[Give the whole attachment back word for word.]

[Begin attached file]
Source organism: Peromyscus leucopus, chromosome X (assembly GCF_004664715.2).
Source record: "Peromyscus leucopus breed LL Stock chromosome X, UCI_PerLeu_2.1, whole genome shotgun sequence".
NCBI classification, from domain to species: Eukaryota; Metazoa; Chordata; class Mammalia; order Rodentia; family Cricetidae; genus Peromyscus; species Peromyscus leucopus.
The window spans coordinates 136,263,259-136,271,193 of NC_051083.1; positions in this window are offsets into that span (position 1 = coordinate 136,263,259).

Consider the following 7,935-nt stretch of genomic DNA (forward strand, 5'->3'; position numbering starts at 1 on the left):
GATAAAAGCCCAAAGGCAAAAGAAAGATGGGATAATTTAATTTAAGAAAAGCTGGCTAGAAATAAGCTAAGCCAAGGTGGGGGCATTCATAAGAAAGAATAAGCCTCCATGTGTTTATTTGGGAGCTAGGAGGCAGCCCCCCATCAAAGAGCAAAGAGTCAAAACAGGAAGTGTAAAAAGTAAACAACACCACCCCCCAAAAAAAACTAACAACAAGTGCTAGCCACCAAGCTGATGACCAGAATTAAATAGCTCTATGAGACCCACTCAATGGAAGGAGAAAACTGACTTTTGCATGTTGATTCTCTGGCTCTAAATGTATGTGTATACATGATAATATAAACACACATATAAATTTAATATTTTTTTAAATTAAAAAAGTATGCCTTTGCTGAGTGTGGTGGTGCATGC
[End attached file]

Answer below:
Source organism: Peromyscus leucopus, chromosome X (assembly GCF_004664715.2).
Source record: "Peromyscus leucopus breed LL Stock chromosome X, UCI_PerLeu_2.1, whole genome shotgun sequence".
NCBI classification, from domain to species: Eukaryota; Metazoa; Chordata; class Mammalia; order Rodentia; family Cricetidae; genus Peromyscus; species Peromyscus leucopus.
The window spans coordinates 136,263,259-136,271,193 of NC_051083.1; positions in this window are offsets into that span (position 1 = coordinate 136,263,259).

Consider the following 7,935-nt stretch of genomic DNA (forward strand, 5'->3'; position numbering starts at 1 on the left):
GATAAAAGCCCAAAGGCAAAAGAAAGATGGGATAATTTAATTTAAGAAAAGCTGGCTAGAAATAAGCTAAGCCAAGGTGGGGGCATTCATAAGAAAGAATAAGCCTCCATGTGTTTATTTGGGAGCTAGGAGGCAGCCCCCCATCAAAGAGCAAAGAGTCAAAACAGGAAGTGTAAAAAGTAAACAACACCACCCCCCAAAAAAAACTAACAACAAGTGCTAGCCACCAAGCTGATGACCAGAATTAAATAGCTCTATGAGACCCACTCAATGGAAGGAGAAAACTGACTTTTGCATGTTGATTCTCTGGCTCTAAATGTATGTGTATACATGATAATATAAACACACATATAAATTTAATATTTTTTTAAATTAAAAAAGTATGCCTTTGCTGAGTGTGGTGGTGCATGC